NOMIS Awardee Magdalena Zernicka-Goetz and colleagues have developed a model of the human embryo that will enable exploration of key questions about human post-implantation development, a critical period when a significant number of pregnancies fail. Their research was published as a preprint in bioRxiv.
The human embryo undergoes morphogenetic transformations following implantation into the uterus, yet our knowledge of this crucial stage is limited by the inability to observe the embryo in vivo. Stem cell-derived models of the embryo are important tools to interrogate developmental events and tissue-tissue crosstalk during these stages1. Here, we establish a human post-implantation embryo model comprised of embryonic and extraembryonic tissues. We combine two types of extraembryonic-like cells generated by transcription factor overexpression with wildtype embryonic stem cells and promote their self-organization into structures that mimic aspects of the post-implantation human embryo. These self-organized aggregates contain a pluripotent epiblast-like domain surrounded by hypoblast-and trophoblast-like tissues. We demonstrate that these inducible human embryoids robustly generate several cell types, including amnion, extraembryonic mesenchyme, and primordial germ cell-like cells in response to BMP signaling. This model also allowed us to identify an inhibitory role for SOX17 in the specification of anterior hypoblast-like cells2. Modulation of the subpopulations in the hypoblast-like compartment demonstrated that extraembryonic-like cells impact epiblast-like domain differentiation, highlighting functional tissue-tissue crosstalk. In conclusion, we present a modular, tractable, integrated3 model of the human embryo that will allow us to probe key questions of human post-implantation development, a critical window when significant numbers of pregnancies fail.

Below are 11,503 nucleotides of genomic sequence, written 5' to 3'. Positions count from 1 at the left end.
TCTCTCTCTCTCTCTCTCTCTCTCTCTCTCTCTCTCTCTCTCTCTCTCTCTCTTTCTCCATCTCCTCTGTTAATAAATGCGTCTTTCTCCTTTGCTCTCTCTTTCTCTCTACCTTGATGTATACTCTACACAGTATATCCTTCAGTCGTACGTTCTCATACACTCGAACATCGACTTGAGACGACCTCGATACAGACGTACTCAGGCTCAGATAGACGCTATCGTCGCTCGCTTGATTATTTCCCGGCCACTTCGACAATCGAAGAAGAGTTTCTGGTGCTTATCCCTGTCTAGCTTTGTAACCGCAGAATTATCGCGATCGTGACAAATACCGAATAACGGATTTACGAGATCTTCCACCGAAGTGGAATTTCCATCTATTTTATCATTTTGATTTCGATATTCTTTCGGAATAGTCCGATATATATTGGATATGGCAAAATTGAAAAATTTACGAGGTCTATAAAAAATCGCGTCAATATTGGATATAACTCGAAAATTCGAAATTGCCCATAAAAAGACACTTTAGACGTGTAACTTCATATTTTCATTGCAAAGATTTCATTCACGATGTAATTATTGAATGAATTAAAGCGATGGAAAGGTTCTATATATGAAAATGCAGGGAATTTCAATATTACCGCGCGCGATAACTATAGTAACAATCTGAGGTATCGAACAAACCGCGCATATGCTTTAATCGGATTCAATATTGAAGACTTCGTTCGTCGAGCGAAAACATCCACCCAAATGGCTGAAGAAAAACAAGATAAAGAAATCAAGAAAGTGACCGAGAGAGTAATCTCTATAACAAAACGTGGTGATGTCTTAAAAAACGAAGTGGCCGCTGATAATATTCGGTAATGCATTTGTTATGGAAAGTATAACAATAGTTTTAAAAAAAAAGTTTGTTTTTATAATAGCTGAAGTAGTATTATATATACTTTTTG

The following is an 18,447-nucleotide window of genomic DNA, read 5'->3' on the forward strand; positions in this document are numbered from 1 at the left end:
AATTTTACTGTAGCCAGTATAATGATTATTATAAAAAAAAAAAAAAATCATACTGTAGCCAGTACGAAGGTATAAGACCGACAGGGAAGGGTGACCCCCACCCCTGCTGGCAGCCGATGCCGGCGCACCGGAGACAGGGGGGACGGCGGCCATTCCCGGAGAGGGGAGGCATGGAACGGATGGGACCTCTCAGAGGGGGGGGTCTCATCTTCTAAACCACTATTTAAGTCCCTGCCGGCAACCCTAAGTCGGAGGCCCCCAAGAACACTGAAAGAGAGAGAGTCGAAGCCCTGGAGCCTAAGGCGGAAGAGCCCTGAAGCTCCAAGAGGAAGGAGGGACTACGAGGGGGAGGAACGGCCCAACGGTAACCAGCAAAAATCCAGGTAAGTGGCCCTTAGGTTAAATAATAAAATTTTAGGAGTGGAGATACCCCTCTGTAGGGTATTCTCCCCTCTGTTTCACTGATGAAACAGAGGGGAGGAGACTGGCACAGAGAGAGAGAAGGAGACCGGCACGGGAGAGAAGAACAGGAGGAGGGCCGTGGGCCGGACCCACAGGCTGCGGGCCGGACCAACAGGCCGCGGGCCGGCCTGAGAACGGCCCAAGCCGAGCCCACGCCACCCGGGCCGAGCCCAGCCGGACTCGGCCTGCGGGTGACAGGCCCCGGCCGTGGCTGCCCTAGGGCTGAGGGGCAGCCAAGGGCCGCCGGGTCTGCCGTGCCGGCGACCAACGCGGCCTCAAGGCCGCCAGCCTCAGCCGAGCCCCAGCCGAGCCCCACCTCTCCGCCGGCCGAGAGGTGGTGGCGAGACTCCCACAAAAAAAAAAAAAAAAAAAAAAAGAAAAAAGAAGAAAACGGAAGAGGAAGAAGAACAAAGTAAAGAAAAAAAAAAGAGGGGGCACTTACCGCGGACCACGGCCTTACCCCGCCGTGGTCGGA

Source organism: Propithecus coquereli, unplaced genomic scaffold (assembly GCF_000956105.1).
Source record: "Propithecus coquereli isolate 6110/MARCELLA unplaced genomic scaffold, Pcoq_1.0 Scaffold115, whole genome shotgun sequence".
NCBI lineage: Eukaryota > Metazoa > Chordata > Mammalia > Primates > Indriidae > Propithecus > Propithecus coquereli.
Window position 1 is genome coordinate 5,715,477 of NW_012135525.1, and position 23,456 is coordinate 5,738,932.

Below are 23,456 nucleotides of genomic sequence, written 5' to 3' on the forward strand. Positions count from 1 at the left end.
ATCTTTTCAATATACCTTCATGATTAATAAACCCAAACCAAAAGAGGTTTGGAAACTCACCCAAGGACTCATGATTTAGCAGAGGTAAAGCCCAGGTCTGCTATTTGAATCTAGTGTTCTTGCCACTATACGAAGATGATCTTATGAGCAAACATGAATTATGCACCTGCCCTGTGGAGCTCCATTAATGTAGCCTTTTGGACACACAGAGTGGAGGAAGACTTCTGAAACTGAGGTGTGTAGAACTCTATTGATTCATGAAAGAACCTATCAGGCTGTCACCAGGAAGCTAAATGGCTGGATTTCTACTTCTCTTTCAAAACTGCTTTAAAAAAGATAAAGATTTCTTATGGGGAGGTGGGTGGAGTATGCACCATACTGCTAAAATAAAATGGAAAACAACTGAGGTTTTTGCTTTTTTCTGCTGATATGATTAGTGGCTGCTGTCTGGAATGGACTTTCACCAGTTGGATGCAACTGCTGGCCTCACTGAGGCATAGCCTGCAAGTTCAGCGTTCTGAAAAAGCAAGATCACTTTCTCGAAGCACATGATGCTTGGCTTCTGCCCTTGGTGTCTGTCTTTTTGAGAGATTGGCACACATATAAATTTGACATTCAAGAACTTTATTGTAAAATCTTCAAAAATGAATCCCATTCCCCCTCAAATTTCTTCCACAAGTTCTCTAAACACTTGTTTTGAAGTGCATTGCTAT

Read the bioRxiv preprint: Transgene directed induction of a stem cell-derived human embryo model
Science: Biologists create detailed lab replicas of early human embryos
Bren Professor of Biology and Biological Engineering
California Institute of Technology
Opening the Black Box of Human Implantation
NOMIS RESEARCH PROJECT